Background: Opioids are frequently prescribed to alleviate pain in older adults, yet the relationships between prescription opioids and long-term cognitive function are unclear. Methods: In this analysis of the Mayo Clinic Study of Aging, a longitudinal population-based cohort study of older adults with formal neuropsychological testing and cognitive evaluations performed every 15 months, the associations between prescription opioids, global and domain-specific cognitive function, and mild cognitive impairment were evaluated through time-dependent linear mixed effects and Cox proportional hazards models. Results: Four thousand two hundred eighteen participants (51% male) were included with enrollment between 11/1/2004 and 4/1/2019 and median age of 76 (interquartile range 72, 82) years. Two thousand nine hundred seventy-seven subjects (71%) received at least 1 opioid prescription during a median follow-up of 7.5 (5.0, 10.7) years. Overall, there was an estimated 0.096 reduction in the global cognitive Z-score per year, including decreases of 0.050 in memory, 0.080 in language, 0.044 in visual–spatial cognition, and 0.112 in attention. In multivariable analyses, each receipt of an opioid prescription resulted in an additional −0.007 (95% CI −0.009, −0.005) change in global cognitive Z-score (p < 0.001), with significant effects seen in the domains of memory (−0.005, 95% CI −0.007, −0.003; p < 0.001), language (−0.002, 95% CI −0.003, 0.000; p = 0.024) and attention (−0.004, 95% CI −0.006, −0.002; p < 0.001) but not visual–spatial function (0.000, 95% CI −0.001, 0.001; p = 0.897). Opioid prescriptions were associated with incident mild cognitive impairment (MCI) in adjusted analysis (hazard ratio 1.21, 95% CI 1.04, 1.42; p = 0.014). Conclusion: Prescription opioids are associated with small but statistically significant declines in long-term cognitive function in older adults, which may represent effects of opioids or other related factors.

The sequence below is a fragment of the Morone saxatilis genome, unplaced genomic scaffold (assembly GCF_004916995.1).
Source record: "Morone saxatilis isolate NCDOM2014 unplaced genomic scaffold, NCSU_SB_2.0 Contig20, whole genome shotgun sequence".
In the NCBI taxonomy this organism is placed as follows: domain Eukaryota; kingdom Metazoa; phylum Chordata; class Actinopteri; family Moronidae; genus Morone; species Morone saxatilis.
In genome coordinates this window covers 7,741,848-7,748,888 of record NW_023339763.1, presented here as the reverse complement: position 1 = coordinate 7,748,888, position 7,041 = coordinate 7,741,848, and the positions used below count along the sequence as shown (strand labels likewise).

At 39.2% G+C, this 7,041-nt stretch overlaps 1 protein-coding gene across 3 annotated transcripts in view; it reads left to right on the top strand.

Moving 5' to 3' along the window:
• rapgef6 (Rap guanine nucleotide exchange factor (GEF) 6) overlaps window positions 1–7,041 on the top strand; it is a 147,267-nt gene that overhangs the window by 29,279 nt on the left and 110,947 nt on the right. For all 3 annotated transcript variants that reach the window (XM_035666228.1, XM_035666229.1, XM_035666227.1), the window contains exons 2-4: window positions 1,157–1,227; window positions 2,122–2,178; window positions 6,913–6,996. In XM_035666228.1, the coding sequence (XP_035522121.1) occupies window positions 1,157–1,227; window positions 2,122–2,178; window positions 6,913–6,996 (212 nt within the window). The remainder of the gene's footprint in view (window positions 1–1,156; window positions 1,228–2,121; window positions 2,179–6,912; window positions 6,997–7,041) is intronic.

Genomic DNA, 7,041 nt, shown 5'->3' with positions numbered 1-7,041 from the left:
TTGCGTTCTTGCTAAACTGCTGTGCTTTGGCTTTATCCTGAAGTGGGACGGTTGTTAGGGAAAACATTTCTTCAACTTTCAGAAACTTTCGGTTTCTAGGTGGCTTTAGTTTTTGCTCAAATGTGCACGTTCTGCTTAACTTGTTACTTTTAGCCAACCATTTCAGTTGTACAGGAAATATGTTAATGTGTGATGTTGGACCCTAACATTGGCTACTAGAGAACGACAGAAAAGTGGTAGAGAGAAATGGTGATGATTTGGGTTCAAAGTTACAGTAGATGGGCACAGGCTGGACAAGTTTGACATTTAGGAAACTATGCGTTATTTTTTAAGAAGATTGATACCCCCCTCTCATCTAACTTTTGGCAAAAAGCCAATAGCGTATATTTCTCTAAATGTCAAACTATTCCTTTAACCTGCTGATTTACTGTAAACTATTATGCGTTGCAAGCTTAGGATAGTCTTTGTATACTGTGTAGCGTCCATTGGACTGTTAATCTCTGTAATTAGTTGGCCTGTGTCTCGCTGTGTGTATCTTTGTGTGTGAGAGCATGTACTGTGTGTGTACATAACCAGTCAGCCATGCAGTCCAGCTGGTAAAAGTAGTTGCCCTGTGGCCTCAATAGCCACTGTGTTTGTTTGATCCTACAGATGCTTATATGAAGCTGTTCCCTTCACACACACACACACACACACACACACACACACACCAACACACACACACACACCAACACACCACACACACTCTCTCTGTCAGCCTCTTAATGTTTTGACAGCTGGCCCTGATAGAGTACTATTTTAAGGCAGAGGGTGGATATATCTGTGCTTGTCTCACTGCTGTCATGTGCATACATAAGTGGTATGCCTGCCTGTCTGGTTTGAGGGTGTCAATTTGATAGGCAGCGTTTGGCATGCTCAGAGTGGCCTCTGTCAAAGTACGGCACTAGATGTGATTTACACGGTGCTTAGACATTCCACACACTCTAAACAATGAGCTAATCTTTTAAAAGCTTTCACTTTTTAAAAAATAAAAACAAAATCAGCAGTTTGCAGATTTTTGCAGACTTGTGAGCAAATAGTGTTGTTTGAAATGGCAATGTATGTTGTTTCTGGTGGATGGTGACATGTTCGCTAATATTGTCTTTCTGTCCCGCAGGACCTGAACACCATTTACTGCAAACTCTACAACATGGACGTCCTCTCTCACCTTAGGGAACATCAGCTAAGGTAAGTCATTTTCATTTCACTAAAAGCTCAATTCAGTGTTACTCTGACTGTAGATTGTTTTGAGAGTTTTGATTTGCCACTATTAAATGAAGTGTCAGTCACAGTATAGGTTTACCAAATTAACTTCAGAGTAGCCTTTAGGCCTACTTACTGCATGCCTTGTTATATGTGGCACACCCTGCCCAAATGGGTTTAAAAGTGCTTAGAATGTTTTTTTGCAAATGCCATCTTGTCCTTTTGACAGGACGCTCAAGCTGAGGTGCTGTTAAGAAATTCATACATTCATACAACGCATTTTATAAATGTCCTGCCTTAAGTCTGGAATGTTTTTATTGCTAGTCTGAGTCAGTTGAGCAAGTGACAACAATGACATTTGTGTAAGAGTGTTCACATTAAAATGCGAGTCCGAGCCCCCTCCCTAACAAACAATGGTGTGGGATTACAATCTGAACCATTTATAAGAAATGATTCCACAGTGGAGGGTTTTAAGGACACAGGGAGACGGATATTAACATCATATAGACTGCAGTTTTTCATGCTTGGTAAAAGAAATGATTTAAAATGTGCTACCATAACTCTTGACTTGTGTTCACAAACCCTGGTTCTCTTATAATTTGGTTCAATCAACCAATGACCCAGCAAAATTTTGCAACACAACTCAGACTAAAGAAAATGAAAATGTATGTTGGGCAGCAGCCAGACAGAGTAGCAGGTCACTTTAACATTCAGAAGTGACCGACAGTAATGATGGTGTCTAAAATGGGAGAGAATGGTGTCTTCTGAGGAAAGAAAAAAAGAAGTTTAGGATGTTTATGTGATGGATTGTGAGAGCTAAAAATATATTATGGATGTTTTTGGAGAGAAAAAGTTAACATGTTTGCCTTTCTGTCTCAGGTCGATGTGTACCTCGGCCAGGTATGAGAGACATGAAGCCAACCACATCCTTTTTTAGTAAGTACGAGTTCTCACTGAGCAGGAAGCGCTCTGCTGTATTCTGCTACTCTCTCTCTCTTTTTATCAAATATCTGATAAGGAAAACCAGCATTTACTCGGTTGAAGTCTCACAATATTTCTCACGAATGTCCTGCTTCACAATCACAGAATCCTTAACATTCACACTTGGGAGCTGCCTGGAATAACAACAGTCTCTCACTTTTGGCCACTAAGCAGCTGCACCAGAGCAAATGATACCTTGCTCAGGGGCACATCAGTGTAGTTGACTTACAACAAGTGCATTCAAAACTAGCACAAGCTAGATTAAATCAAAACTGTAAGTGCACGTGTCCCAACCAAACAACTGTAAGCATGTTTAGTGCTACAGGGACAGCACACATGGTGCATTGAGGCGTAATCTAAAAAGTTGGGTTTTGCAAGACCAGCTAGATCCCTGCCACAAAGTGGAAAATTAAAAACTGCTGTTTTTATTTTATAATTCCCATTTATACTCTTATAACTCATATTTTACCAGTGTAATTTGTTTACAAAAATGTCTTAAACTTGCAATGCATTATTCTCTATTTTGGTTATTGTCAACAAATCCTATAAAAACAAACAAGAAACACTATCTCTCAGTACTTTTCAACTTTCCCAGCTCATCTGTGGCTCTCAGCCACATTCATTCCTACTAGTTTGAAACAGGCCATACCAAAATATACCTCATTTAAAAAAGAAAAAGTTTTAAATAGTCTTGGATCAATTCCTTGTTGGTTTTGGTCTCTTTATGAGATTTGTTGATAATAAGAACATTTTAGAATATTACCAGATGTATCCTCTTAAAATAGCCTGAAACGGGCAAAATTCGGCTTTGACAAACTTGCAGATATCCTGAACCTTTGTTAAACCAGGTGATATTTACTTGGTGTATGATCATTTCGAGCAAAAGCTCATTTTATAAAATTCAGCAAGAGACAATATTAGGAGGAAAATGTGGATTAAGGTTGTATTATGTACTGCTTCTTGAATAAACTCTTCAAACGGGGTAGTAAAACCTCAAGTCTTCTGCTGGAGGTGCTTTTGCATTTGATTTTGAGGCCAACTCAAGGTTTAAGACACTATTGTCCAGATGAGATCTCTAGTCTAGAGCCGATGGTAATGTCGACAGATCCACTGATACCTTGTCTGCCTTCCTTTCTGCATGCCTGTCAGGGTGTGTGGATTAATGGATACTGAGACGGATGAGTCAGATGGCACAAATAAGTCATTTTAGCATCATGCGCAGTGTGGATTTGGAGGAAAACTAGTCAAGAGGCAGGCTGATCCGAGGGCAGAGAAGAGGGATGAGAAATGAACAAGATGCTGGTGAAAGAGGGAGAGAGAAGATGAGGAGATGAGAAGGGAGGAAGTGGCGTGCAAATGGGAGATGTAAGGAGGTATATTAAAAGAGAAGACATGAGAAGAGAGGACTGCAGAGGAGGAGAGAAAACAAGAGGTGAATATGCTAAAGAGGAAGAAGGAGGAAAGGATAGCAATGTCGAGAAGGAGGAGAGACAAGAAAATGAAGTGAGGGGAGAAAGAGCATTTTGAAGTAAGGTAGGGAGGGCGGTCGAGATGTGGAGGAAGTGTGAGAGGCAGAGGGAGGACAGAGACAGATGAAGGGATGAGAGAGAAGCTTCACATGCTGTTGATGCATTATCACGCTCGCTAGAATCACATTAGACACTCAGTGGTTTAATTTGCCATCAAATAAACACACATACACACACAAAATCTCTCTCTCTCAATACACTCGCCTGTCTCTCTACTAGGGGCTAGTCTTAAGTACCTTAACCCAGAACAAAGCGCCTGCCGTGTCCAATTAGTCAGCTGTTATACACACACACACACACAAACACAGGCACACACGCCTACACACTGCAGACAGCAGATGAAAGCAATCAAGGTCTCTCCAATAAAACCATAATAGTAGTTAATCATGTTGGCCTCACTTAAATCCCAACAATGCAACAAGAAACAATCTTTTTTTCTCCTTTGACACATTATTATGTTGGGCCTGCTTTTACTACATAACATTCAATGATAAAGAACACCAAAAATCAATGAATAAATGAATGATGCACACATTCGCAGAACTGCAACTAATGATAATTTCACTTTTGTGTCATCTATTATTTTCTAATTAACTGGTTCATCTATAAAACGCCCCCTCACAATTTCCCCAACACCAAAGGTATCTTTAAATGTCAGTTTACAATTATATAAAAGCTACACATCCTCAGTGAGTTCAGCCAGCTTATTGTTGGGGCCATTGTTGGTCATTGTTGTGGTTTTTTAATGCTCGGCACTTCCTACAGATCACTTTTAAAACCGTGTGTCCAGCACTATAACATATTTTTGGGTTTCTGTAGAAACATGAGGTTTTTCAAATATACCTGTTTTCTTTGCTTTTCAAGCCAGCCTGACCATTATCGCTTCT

ASJC Scopus subject areas
- Geriatrics and Gerontology